DWU research team looks at connections in air pollution to the brain
EDITOR'S NOTE: This is the first in a four-part series on undergraduate research at Dakota Wesleyan University. For several hours each week, professor Paula Mazzer and her students watch brain cells grow. Mazzer, an assistant professor in the bio...
EDITOR'S NOTE: This is the first in a four-part series on undergraduate research at Dakota Wesleyan University.
For several hours each week, professor Paula Mazzer and her students watch brain cells grow.
Mazzer, an assistant professor in the biochemistry department at Dakota Wesleyan University, has formed a team with 11 students to study how air pollution affects cells in the brain.
Anywhere from two to six hours each week, these undergraduate students are spending their extra time in a dedicated lab space of the Glenda K. Corrigan Health Sciences Center studying different types of brain cell samples taken from mice.
Each cell reacts differently to air pollution, which is the culmination of all different sorts of particulates from dirt tossed into the air from plowing to automotive exhaust.
Studies have been connecting air pollution to the circulatory and respiratory systems of the body causing heart and asthma attacks. And more recently, air pollution has also been connected with adverse effects on the brain.
Mazzer and her team are studying the different types of particulates within air pollution, which can enter the brain through the nose, that are causing these effects.
As the brain cells grow, Mazzer and her team of students look at how the cells respond chemically to the different types of air pollution. The goal is to target which particulates are causing the effects, and eventually eliminate them from the air.
Mazzer has three teams of students working on the project. One team, which has five students, is focused on the types of brain cells. The second team, which also has five students, is looking at neurons, which are cells that transmit nerve impulses. The third team, which only has one student so far, is using computer programming to analyze the data.
Expanding undergraduate research on campus
Originally, Mazzer wanted to be a marine biologist. But after coming across the field of toxicology, she was hooked. Toxicology, or the study of "why stuff is poisonous," is a passion of Mazzer's. When she came across the study connecting pollution to the brain, she knew that was what she wanted her research to focus on.
Mazzer started her research on pollution and brain cells about eight years ago when she was working with another university. The school did not focus on work with undergraduate research students, and Mazzer decided it was time for a change. She began her job at Dakota Wesleyan in 2011 and started looking for students to join her research team. It was "slow going at first," until more students became interested in research.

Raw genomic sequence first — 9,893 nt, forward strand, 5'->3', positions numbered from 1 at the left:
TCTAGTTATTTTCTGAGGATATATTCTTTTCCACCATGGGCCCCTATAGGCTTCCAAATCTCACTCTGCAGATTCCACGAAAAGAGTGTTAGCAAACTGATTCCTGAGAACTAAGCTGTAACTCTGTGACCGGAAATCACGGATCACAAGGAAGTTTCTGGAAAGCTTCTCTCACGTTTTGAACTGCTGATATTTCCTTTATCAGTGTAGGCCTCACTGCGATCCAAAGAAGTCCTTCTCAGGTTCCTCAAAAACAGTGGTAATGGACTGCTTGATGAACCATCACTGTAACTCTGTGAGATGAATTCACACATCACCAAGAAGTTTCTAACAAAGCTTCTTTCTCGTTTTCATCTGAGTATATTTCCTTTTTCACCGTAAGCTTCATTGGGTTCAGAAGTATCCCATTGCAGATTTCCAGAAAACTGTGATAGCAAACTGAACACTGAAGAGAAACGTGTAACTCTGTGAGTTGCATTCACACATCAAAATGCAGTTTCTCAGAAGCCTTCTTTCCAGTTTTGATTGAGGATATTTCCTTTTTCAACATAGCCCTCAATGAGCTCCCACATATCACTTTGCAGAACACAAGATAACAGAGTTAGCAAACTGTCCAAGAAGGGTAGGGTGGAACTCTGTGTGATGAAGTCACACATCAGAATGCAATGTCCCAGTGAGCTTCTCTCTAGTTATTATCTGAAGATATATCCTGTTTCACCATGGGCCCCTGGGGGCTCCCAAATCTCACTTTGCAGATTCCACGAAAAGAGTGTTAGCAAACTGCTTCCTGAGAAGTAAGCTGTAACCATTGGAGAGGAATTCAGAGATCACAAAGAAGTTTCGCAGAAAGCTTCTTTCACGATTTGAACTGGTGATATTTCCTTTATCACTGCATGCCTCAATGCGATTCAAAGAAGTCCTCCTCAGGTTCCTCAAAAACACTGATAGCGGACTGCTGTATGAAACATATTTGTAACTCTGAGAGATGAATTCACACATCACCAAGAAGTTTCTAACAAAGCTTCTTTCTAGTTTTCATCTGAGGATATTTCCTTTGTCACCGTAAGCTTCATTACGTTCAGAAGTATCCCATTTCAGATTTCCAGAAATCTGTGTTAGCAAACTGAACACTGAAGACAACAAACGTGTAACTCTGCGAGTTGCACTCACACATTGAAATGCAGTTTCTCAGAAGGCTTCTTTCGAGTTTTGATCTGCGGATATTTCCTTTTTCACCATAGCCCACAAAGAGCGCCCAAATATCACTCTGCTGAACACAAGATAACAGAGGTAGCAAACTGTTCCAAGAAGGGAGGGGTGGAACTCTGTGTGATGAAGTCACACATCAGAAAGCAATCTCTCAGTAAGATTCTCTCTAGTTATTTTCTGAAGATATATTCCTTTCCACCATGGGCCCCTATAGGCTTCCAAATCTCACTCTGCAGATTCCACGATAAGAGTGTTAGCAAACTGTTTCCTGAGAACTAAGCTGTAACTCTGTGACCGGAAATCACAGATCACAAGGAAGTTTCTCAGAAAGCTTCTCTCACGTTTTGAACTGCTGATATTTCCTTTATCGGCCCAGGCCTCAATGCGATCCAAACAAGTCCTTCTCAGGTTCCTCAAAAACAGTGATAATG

There are several professors at Dakota Wesleyan who are focusing more on undergraduate research projects, but Mazzer said she would like to see it grow and become a bigger part of campus.
And not just for the research, but for the student's personal experiences and learning at DWU.
"Every academic scientist believes we are adding to human knowledge, and we are. Teeny little incremental amounts, but we are," Mazzer said. "The biggest payoff is in the students who come out trained in research."
Kayla Weber, a senior at Dakota Wesleyan double majoring in biochemistry and psychology, plans to go to medical school after she graduates. And in her time in the lab working with Mazzer and her peers, she's realized the importance of the research.
"I like the idea of being able to discover something that nobody else knows and I enjoy being in the lab with friends and splitting cells," Weber said. "It's fun. Who can really say, 'I split cells before?' and get to look at brain cells every day, so I enjoy that. And the fact that we can have an impact on future research."
Mazzer said undergraduate research in general is becoming more important at universities. She has already seen this growth at DWU, where she initially had a difficult time gaining students' interest to now with a full team of 11 students, with more interested in joining.
"It's been very rapid," she said.
And this year, thanks to the grants Mazzer has obtained, all of the student researchers are being paid for their work. They had $42,400 set aside specifically to pay for the student researchers' hours this year, Mazzer said.
Mazzer's research will span for several years, each year focusing on a different aspect of pollution and brain cells.
"The thing about research is every time you answer a question, you think of five more. So we will only be answering specific questions this year but more questions will emerge from these," Mazzer said. "So this particular research focus will probably continue for quite a while."